Eastern European Documentaries: Czechoslovakia and the USSR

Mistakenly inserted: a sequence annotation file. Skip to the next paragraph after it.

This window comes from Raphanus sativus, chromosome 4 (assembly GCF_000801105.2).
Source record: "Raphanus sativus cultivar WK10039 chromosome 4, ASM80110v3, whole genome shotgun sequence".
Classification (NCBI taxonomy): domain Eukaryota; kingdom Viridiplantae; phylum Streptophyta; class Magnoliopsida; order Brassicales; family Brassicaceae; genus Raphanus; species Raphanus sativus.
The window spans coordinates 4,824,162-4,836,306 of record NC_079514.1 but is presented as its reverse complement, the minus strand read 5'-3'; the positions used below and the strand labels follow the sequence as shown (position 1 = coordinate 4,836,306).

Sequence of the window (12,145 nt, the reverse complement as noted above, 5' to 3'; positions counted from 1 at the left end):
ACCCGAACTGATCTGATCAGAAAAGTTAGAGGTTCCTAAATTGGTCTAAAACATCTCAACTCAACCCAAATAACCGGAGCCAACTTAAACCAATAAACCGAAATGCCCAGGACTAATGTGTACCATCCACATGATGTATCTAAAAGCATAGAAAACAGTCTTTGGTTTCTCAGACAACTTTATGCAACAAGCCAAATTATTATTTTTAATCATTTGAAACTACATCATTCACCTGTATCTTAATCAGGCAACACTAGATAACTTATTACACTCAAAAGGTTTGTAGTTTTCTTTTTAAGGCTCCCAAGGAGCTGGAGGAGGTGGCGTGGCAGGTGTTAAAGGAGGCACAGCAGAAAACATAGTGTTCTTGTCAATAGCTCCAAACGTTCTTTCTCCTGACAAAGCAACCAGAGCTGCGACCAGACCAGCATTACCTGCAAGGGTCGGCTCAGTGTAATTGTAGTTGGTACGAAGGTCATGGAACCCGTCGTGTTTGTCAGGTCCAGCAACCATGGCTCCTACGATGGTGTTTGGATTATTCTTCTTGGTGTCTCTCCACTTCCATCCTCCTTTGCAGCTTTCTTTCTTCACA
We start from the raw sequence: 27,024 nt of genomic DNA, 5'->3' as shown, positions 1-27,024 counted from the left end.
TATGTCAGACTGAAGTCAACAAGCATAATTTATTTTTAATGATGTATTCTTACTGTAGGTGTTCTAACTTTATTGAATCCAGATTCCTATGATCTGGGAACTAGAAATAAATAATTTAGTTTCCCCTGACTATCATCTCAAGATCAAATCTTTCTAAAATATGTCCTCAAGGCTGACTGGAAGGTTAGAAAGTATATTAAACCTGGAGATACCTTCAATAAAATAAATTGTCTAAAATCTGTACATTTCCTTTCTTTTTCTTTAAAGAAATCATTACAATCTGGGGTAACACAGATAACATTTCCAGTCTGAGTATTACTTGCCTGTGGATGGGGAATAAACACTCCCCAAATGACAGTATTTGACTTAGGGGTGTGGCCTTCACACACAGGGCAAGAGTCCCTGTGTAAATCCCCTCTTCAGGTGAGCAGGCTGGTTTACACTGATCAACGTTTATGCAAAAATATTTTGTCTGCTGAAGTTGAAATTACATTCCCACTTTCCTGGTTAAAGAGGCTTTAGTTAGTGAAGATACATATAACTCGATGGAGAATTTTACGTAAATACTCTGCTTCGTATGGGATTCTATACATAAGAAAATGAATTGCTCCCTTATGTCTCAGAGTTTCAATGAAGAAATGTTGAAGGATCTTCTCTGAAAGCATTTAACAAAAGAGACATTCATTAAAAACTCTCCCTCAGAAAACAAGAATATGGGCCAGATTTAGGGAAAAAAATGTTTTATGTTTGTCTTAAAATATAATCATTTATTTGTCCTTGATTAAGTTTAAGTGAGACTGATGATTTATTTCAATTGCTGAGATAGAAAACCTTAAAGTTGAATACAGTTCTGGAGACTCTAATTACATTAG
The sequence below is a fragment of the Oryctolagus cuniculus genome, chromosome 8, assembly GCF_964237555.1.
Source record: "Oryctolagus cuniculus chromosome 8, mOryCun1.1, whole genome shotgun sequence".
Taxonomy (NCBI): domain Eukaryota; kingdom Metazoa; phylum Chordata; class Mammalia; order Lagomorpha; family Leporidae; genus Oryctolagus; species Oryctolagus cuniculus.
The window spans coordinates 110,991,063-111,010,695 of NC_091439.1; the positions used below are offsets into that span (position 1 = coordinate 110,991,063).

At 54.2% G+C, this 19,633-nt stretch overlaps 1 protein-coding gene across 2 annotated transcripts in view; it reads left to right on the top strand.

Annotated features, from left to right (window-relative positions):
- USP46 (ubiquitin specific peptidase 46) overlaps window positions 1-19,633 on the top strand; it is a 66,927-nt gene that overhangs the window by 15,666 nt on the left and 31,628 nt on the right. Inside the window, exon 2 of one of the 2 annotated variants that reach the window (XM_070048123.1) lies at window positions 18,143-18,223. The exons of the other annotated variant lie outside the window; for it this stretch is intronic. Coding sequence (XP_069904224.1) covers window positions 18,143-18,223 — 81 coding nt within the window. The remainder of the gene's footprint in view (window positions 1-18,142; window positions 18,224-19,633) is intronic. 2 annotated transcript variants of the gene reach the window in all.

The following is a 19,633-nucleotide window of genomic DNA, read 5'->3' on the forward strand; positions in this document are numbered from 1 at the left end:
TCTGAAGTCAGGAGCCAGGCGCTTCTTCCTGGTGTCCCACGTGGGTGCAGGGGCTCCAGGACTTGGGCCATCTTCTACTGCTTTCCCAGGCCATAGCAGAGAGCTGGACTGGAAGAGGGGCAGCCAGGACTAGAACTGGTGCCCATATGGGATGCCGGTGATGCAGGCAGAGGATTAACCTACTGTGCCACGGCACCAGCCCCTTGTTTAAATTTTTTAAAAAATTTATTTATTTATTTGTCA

Three fascinating examples of recent filmmaking in Eastern Europe (all completed in 1990) that tell us something about what it’s like to live there now. (If we had world news on TV that was worthy of the name, this is the sort of work we’d see every week.) Drahomira Vihanova’s Czech The Metamorphosis of My Friend Eva presents a striking emotional portrait of an aging, alcoholic jazz singer who was unable to perform under the communist regime. Jan Spata’s Czech Between Darkness and Light chronicles the return of Spata, a photographer, to his hometown after many years; it cuts freely between color footage and black-and-white stills, and its depictions of rural life are equally free ranging. Alexy Chanyutin’s feature-length DMB from the former Soviet Union, which I only sampled, is a beautifully shot portrait of life in the Soviet army among soldiers just back from Afghanistan–more generally it’s a highly suggestive look at life and problems in the former Soviet Union. To be presented on video in cooperation with the School of the Art Institute’s filmmaking department. (Film Center, Art Institute, Columbus Drive at Jackson, Sunday, June 21, 4:00, 443-3737)

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